The world's richest source of platinum and related metals is an enigmatic geological structure in South Africa known as the Bushveld Complex. This complex of ancient magmas is known to have formed some two billion years ago, but the source of its metallic riches has been a matter of scientific dispute. Now researchers from the Carnegie Institution and the University of Cape Town have traced the origin of the unique ore deposits by using another of South Africa's treasures--diamonds.
The study, published in the June 12 issue of Nature, suggests that the source of these valuable ores may be ancient parts of the mantle beneath the African continent.
Platinum group elements (PGEs), which include platinum, palladium, rhodium, ruthenium, osmium and iridium, are extremely rare in the Earth's crust. Platinum, the most abundant, is 30 times rarer than gold. Mined only in a few places in the world, these elements are becoming increasingly important in applications ranging from pollution control (they are key components of catalytic converters in automobiles) to microelectronics.
Previous isotopic studies of rocks from the Bushveld Complex had suggested that a significant fraction of the magma that formed the complex and deposited the ores came from shallow parts of the crust, despite the rarity of PGEs there compared to the Earth's mantle. "But the ore layers are extremely homogeneous over hundreds of kilometers," says Steven Shirey of the Carnegie Institution's Department of Terrestrial Magnetism. "The crust is very heterogeneous. That suggests a deeper source for the platinum."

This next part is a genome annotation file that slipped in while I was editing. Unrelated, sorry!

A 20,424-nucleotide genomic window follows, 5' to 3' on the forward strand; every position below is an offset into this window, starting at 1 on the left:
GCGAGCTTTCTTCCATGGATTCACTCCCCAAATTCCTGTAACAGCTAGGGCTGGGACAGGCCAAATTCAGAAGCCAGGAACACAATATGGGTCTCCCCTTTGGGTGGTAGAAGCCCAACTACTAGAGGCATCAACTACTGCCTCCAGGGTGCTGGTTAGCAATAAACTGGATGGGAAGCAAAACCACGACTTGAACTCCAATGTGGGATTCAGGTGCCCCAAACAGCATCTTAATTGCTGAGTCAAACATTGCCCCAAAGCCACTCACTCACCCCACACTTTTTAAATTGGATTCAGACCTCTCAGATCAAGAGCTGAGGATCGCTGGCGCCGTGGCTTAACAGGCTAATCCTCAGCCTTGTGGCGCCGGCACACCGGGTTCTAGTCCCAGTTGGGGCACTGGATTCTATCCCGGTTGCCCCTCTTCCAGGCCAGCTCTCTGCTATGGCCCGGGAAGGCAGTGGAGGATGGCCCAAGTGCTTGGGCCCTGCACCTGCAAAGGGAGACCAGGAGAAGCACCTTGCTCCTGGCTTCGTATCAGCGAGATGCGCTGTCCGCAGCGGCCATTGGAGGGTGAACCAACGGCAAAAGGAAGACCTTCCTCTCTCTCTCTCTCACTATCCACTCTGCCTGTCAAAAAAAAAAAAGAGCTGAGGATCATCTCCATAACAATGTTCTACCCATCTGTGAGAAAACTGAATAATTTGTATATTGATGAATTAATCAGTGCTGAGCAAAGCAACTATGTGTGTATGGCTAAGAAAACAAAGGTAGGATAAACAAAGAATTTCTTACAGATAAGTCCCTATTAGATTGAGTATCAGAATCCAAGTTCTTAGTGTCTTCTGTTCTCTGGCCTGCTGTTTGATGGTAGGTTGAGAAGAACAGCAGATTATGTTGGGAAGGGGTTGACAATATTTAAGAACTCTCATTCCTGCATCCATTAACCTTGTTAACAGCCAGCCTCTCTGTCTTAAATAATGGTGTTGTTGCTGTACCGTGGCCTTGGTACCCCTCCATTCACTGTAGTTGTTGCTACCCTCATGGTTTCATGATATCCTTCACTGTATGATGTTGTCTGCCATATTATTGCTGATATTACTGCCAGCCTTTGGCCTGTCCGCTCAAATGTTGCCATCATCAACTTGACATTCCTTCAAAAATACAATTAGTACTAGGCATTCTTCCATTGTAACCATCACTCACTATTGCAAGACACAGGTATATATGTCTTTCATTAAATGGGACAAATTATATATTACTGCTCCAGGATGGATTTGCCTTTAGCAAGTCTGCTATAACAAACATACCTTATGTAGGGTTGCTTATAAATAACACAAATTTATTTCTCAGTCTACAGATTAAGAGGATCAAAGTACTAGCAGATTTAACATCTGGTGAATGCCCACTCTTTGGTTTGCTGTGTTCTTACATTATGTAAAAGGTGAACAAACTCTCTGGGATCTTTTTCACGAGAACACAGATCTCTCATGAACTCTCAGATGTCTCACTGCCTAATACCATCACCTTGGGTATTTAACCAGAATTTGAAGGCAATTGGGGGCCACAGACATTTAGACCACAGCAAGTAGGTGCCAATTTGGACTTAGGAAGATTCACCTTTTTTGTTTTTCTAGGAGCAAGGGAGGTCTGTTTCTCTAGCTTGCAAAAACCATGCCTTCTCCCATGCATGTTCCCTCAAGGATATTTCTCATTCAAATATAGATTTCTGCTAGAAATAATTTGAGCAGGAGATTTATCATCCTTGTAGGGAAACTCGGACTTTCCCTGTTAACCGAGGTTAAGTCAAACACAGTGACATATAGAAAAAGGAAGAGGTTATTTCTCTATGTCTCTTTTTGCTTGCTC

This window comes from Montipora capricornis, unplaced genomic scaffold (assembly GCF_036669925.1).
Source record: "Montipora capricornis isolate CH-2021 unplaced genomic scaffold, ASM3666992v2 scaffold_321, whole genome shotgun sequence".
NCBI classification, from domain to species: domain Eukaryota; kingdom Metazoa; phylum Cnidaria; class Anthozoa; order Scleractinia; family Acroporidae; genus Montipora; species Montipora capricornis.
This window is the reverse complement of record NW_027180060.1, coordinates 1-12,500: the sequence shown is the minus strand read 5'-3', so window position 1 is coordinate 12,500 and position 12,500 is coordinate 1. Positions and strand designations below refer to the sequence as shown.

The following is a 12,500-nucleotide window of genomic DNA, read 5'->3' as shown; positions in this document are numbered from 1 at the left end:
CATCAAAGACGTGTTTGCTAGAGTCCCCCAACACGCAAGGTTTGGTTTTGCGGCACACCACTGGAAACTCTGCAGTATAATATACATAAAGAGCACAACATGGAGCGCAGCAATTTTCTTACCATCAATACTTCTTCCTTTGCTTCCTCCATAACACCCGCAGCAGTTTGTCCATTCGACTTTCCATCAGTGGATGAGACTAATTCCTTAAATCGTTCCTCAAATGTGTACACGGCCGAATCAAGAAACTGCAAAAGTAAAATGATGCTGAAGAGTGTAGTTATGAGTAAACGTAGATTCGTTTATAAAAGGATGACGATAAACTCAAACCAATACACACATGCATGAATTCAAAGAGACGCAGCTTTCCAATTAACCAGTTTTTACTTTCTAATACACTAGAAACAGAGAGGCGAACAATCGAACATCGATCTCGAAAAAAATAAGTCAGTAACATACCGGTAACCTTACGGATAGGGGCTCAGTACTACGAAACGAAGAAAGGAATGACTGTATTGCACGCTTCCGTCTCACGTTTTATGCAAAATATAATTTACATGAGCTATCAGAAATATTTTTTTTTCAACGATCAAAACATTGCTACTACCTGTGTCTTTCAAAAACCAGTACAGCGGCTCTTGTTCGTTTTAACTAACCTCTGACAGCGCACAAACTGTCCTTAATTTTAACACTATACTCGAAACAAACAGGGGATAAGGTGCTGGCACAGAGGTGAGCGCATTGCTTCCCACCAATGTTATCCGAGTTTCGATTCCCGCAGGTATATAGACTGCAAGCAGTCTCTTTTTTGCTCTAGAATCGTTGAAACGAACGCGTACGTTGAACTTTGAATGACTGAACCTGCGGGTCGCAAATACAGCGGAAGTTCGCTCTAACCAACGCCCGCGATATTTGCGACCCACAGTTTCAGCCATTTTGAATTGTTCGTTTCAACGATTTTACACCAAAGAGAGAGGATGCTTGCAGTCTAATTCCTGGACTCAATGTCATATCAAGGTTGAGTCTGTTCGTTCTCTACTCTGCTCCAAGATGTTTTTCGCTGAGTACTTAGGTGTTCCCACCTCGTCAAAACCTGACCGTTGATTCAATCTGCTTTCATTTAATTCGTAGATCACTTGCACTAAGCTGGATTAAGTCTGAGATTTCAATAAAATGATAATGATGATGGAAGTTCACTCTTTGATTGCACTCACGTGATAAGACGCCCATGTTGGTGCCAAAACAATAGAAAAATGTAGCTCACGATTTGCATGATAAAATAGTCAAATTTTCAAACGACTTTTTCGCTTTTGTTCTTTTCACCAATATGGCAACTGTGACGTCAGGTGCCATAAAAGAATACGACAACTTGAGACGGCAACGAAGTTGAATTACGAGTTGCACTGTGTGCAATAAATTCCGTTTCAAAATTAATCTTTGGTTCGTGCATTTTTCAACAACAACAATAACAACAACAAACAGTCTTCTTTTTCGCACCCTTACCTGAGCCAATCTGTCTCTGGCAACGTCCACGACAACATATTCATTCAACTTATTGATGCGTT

To test this idea, Shirey and Stephen H. Richardson of the University of Cape Town studied minute mineral inclusions in about 20 diamonds mined from areas surrounding the Bushveld Complex. The diamonds formed at depths of 150-200 kilometers within the Earth's mantle. By measuring the ratios of certain isotopes of strontium, osmium, and neodymium in the mineral inclusions, the researchers were able to determine the isotopic "signatures" of the different regions of the mantle where the diamonds grew. They then compared these signatures with those of ore rocks in the Bushveld Complex.
Richardson and Shirey found that the isotopic signatures of the ores could be matched by varying mixtures of source rocks in the mantle beneath the continental crust. That these parts of the mantle were involved in producing the magmas is also suggested by seismic studies, which reveal anomalies beneath the complex. The anomalies were likely the result of magmas rising through these parts of the mantle.
"This helps explain the richness of these deposits," says Richardson. "The old subcontinental mantle has a higher PGE content than the crust and there is more of it for the Bushveld magmas to traverse and pick up the PGEs found in the ores."
The results of this study may be applicable to similar ore deposits elsewhere, such as the Stillwater Complex in Montana. "Knowing how these processes work can lead to better exploration models and strategies," says Shirey.
This work was supported by the Carnegie Institution for Science and the National Science Foundation.
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